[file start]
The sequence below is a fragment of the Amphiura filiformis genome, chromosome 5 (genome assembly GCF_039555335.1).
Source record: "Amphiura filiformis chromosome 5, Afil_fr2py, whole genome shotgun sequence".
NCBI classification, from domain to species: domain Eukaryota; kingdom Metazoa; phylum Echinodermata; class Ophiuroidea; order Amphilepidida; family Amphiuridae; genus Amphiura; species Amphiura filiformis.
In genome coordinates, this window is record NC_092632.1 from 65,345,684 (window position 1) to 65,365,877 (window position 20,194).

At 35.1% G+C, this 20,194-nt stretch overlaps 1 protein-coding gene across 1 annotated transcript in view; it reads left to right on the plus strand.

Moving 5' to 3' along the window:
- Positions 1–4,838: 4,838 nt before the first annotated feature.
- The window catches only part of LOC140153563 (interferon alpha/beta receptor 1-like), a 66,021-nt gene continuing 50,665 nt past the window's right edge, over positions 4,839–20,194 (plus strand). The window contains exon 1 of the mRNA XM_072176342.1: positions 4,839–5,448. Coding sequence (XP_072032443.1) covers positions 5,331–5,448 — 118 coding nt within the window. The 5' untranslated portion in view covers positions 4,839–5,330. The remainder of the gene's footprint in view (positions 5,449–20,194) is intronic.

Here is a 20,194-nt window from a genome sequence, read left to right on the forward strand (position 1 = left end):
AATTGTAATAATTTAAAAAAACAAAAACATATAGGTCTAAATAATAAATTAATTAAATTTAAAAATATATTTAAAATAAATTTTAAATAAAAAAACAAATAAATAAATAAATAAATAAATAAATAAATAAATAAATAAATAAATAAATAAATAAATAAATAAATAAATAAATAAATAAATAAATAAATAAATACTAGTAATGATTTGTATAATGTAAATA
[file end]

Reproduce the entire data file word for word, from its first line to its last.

The sequence below is a fragment of the Amphiura filiformis genome, chromosome 5 (genome assembly GCF_039555335.1).
Source record: "Amphiura filiformis chromosome 5, Afil_fr2py, whole genome shotgun sequence".
NCBI classification, from domain to species: domain Eukaryota; kingdom Metazoa; phylum Echinodermata; class Ophiuroidea; order Amphilepidida; family Amphiuridae; genus Amphiura; species Amphiura filiformis.
In genome coordinates, this window is record NC_092632.1 from 65,345,684 (window position 1) to 65,365,877 (window position 20,194).

At 35.1% G+C, this 20,194-nt stretch overlaps 1 protein-coding gene across 1 annotated transcript in view; it reads left to right on the plus strand.

Moving 5' to 3' along the window:
- Positions 1–4,838: 4,838 nt before the first annotated feature.
- The window catches only part of LOC140153563 (interferon alpha/beta receptor 1-like), a 66,021-nt gene continuing 50,665 nt past the window's right edge, over positions 4,839–20,194 (plus strand). The window contains exon 1 of the mRNA XM_072176342.1: positions 4,839–5,448. Coding sequence (XP_072032443.1) covers positions 5,331–5,448 — 118 coding nt within the window. The 5' untranslated portion in view covers positions 4,839–5,330. The remainder of the gene's footprint in view (positions 5,449–20,194) is intronic.

Here is a 20,194-nt window from a genome sequence, read left to right on the forward strand (position 1 = left end):
AATTGTAATAATTTAAAAAAACAAAAACATATAGGTCTAAATAATAAATTAATTAAATTTAAAAATATATTTAAAATAAATTTTAAATAAAAAAACAAATAAATAAATAAATAAATAAATAAATAAATAAATAAATAAATAAATAAATAAATAAATAAATAAATAAATAAATAAATAAATAAATAAATAAATACTAGTAATGATTTGTATAATGTAAATA